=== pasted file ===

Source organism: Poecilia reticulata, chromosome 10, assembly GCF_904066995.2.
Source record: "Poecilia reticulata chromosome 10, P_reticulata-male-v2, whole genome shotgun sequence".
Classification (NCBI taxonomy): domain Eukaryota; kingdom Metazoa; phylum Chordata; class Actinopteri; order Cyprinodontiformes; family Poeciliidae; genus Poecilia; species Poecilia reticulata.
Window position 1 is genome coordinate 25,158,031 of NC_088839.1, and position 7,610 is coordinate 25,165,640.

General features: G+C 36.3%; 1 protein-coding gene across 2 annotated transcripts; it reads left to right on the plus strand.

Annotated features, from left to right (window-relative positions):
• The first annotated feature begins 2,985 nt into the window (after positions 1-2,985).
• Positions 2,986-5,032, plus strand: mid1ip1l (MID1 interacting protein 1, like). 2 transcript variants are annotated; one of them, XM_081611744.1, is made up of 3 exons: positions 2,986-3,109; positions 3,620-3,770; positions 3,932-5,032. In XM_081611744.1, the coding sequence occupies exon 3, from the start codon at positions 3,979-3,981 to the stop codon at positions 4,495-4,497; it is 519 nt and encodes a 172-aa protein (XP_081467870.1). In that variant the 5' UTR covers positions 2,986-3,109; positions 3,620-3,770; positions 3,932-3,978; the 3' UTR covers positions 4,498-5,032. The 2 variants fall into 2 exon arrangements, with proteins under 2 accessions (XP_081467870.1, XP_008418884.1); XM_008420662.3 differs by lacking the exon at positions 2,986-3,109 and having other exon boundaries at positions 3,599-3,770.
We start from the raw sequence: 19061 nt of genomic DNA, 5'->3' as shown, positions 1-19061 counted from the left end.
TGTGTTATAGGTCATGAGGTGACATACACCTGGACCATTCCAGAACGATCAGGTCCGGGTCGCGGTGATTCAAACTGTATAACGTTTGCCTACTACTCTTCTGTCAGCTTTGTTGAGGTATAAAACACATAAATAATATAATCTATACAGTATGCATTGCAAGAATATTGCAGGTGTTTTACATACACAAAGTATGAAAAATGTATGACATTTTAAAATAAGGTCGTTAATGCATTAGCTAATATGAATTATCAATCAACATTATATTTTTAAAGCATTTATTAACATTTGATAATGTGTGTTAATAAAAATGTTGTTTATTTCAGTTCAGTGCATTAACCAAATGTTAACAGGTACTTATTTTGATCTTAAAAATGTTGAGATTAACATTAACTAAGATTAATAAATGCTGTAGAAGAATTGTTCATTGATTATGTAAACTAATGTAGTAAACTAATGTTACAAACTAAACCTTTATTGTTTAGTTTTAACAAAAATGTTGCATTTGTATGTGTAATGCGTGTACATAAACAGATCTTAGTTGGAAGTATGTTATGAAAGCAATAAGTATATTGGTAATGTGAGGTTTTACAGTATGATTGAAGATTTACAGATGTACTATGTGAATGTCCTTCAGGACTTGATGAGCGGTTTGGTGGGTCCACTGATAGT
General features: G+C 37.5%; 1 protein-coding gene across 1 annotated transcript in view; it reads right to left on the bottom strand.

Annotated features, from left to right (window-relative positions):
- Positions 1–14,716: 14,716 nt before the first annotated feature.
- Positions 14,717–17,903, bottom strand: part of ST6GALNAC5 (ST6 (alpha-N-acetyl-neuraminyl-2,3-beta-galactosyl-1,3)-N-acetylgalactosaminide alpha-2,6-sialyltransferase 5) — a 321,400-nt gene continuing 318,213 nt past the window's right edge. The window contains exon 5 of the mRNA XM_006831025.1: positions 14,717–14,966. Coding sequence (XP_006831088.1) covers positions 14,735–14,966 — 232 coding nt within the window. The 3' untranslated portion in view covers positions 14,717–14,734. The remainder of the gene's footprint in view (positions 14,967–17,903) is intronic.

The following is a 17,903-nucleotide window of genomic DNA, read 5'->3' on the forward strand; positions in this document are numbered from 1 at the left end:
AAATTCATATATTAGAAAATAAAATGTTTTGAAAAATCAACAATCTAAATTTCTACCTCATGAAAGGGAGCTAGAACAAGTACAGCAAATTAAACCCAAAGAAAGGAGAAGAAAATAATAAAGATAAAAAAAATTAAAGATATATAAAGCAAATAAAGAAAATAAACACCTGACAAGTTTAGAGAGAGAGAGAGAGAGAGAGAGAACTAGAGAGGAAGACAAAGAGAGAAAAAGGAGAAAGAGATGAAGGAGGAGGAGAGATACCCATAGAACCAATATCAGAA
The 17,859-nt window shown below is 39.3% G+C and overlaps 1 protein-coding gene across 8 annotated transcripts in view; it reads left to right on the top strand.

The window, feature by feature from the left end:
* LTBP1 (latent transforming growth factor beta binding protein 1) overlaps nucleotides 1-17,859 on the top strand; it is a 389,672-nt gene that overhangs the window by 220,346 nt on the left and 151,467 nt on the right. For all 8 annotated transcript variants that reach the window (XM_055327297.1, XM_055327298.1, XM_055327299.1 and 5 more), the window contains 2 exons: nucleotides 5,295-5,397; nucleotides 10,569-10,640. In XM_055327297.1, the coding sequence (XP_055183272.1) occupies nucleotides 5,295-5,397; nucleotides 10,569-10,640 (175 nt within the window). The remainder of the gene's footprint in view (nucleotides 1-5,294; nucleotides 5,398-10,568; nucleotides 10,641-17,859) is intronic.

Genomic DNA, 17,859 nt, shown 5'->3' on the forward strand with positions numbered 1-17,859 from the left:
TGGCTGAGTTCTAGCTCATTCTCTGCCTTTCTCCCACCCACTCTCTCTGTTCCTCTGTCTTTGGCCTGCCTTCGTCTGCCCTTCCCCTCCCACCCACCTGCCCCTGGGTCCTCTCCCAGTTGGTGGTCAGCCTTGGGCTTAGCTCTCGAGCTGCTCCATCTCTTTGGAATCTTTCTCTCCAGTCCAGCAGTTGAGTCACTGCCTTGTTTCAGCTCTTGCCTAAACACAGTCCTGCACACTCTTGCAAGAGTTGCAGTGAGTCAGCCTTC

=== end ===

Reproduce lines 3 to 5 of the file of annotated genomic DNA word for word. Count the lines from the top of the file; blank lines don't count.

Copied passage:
Classification (NCBI taxonomy): domain Eukaryota; kingdom Metazoa; phylum Chordata; class Actinopteri; order Cyprinodontiformes; family Poeciliidae; genus Poecilia; species Poecilia reticulata.
Window position 1 is genome coordinate 25,158,031 of NC_088839.1, and position 7,610 is coordinate 25,165,640.

General features: G+C 36.3%; 1 protein-coding gene across 2 annotated transcripts; it reads left to right on the plus strand.